King David fuel levy causes rumble
When King David Schools’ parents received a letter from the South African Board of Jewish Education (SABJE) recently telling them that they needed to pay a levy towards the schools’ energy costs, many were shocked.
Some were upset they had not been consulted about the levy, to be billed from 1 August, saying that they were already stretched to their limit in terms of school fees and the cost of living. Some pointed out that government schools and other private schools hadn’t imposed such a levy.
Others said the school was doing its best, and wouldn’t have come to parents unless it had no other choice. Many commended the school for going above and beyond the call of duty, saying that it was the reality of living in South Africa. The levy is R175 for one child per month or R350 per family with two or more children at SABJE schools.
SABJE General Director Rabbi Ricky Seeff said, “In 2021, thanks to generous donor funding, King David was able to install generators on our campuses. This was an amazing advantage for our schools.
“As loadshedding increased in 2022, we realised that the generators were becoming increasingly costly. We budgeted accordingly for 2023 by adding an inflationary increase onto our 2022 costs, intending to cover the running costs in our operating budget. Unfortunately, the costs associated with loadshedding in 2023 have far exceeded our anticipated budget, and have left us facing a shortfall in excess of R2.5 million. The costs aren’t limited to diesel consumption. Network-switch failures, security infrastructure, and generator servicing and maintenance have all added to these costs.”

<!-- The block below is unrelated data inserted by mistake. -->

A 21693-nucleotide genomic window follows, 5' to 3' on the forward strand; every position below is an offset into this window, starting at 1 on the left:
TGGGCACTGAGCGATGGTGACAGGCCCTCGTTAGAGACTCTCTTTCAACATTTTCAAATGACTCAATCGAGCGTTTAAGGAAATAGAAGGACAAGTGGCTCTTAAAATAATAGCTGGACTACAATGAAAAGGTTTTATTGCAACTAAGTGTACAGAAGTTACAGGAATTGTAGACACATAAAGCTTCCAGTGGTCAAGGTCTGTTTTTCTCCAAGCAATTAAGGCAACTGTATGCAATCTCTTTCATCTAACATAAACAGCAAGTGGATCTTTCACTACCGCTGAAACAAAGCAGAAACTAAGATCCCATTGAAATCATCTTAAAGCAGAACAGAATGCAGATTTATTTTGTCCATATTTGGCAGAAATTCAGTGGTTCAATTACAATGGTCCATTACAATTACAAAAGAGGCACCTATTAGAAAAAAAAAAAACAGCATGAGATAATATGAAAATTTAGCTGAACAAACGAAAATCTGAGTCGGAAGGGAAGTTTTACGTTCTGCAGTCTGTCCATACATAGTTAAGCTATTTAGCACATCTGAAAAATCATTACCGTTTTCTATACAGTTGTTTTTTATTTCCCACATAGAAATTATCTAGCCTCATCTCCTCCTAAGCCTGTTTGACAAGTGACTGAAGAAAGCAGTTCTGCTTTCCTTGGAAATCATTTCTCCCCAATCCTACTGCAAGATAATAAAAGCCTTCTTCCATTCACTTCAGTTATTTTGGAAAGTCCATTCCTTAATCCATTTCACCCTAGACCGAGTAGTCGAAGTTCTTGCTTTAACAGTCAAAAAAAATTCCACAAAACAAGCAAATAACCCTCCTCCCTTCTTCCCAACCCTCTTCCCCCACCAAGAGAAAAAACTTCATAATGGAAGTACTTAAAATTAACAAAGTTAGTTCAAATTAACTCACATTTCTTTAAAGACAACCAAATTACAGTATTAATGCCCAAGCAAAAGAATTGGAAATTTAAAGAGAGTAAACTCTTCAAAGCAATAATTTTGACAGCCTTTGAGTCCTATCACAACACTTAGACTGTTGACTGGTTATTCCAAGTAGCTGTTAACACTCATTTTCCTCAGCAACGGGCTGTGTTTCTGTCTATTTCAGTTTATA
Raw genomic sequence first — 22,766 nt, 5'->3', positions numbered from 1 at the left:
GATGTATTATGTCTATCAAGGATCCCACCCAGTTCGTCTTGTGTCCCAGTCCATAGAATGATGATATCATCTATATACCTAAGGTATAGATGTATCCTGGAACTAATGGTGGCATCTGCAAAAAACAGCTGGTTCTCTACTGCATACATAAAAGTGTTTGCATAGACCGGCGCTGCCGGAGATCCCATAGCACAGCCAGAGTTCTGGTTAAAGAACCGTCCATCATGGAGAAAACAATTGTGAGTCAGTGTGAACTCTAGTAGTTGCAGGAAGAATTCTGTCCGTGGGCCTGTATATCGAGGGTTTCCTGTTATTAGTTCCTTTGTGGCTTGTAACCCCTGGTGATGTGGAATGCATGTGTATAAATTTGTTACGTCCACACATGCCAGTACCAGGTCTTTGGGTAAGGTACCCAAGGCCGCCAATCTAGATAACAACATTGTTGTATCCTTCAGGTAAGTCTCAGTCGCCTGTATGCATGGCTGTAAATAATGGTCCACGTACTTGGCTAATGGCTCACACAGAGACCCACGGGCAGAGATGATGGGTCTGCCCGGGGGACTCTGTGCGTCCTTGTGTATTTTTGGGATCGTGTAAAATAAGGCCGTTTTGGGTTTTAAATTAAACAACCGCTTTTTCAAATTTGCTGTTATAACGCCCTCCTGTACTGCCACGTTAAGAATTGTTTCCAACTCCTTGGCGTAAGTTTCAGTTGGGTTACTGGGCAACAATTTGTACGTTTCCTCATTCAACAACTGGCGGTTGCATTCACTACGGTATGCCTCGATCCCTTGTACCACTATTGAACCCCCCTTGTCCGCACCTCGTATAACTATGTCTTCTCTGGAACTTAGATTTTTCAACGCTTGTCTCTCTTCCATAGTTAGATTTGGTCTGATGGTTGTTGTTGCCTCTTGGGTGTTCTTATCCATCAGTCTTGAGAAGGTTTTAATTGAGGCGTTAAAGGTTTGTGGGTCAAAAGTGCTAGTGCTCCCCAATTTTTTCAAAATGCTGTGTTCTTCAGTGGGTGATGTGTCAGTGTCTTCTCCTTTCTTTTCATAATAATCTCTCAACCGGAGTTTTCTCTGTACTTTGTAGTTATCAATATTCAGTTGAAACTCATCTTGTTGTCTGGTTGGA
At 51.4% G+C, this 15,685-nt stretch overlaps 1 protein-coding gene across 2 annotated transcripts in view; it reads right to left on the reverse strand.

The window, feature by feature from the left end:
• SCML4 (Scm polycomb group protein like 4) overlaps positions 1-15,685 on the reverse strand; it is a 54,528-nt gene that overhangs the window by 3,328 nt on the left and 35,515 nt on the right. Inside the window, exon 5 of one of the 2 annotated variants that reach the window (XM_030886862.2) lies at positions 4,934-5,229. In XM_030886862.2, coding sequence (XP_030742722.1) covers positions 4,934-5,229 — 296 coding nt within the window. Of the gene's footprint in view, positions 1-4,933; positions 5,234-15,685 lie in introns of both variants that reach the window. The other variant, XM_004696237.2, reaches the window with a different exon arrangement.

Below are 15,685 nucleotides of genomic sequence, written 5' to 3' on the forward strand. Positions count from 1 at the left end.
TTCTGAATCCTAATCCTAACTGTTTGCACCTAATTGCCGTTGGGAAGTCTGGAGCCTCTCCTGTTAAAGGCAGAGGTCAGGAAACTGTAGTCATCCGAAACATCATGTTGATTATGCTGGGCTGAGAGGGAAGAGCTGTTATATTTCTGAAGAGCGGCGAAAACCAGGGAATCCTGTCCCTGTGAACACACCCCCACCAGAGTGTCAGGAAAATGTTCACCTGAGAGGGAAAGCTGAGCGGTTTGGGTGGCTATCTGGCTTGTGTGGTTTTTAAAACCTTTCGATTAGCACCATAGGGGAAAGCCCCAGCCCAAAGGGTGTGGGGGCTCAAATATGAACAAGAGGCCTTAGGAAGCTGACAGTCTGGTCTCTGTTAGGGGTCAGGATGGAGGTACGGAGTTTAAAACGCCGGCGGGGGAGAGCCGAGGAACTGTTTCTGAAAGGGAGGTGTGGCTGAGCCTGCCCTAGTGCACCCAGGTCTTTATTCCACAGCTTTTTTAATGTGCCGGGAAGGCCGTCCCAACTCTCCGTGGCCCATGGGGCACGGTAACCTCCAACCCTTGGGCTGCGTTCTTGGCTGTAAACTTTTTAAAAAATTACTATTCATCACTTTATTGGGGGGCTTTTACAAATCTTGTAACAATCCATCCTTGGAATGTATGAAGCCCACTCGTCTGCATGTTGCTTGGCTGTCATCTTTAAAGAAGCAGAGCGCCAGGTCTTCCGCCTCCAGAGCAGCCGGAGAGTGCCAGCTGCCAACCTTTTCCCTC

Seeff responded to questions about consultation, saying, “As an executive and board, we actively seek out feedback and input from the parent body, formally and informally, through the various structures across the schools. For obvious reasons, broad consultation would be counter-productive in many operational situations.
“However, the SABJE is well run in every respect, and internally we have layers of governance structures that all financial decisions pass through before being implemented. We were aware that this levy would present some families with a challenge, and we also believed that many would understand it, given the effect of loadshedding. Both perspectives are reflected in the feedback that we’ve received.
“King David supports hundreds of children annually who receive an excellent education. Our community lies at the heart of everything we do, and the SABJE subsidy programme is unique globally in terms of its coverage and the role it plays. If there are any genuine financial constraints preventing payment of the levy, we will endeavour to help however possible. This doesn’t extend to people who are simply ideologically against a levy for unforeseen expenditure of this nature.”
The SABJE’s average monthly cost of diesel is R243 000, with some months reaching as high as R320 000. “As mentioned, this doesn’t take into account any other associated loadshedding costs and failures,” he said.
“We made the decision to keep the levy as low as possible, knowing that even at its current level, it won’t fully mitigate our expected loss,” said Seeff. “That said, everything we do is about striking a balance between sustainability, excellence, and community needs. We’re a non-profit organisation with the explicit goal of running at a break-even position. If loadshedding were to come to an abrupt end, we would naturally review the levy. We live in hope.”
Community member Brenda Stern-Horwitz said the consternation it had caused “is reflective of deeper issues in our community. People are on their knees financially, many face down on the floor.